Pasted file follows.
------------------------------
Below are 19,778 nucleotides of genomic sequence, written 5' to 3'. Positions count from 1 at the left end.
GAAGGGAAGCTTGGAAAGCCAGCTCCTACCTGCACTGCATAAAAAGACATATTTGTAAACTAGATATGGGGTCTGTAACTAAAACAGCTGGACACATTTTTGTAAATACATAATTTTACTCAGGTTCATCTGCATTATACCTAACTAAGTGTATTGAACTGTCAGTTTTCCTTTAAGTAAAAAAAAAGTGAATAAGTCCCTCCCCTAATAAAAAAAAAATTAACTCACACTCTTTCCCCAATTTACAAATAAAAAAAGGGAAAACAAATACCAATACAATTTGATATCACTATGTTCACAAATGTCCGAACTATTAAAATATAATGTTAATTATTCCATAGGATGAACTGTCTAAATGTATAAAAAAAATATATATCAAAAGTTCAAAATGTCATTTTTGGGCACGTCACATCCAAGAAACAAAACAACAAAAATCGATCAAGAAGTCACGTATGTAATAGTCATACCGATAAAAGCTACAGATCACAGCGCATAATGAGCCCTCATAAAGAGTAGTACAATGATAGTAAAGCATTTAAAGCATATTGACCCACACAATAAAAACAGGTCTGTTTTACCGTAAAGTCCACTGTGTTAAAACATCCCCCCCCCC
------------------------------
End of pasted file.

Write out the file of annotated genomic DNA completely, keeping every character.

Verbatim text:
Below are 19,778 nucleotides of genomic sequence, written 5' to 3'. Positions count from 1 at the left end.
GAAGGGAAGCTTGGAAAGCCAGCTCCTACCTGCACTGCATAAAAAGACATATTTGTAAACTAGATATGGGGTCTGTAACTAAAACAGCTGGACACATTTTTGTAAATACATAATTTTACTCAGGTTCATCTGCATTATACCTAACTAAGTGTATTGAACTGTCAGTTTTCCTTTAAGTAAAAAAAAAGTGAATAAGTCCCTCCCCTAATAAAAAAAAAATTAACTCACACTCTTTCCCCAATTTACAAATAAAAAAAGGGAAAACAAATACCAATACAATTTGATATCACTATGTTCACAAATGTCCGAACTATTAAAATATAATGTTAATTATTCCATAGGATGAACTGTCTAAATGTATAAAAAAAATATATATCAAAAGTTCAAAATGTCATTTTTGGGCACGTCACATCCAAGAAACAAAACAACAAAAATCGATCAAGAAGTCACGTATGTAATAGTCATACCGATAAAAGCTACAGATCACAGCGCATAATGAGCCCTCATAAAGAGTAGTACAATGATAGTAAAGCATTTAAAGCATATTGACCCACACAATAAAAACAGGTCTGTTTTACCGTAAAGTCCACTGTGTTAAAACATCCCCCCCCCC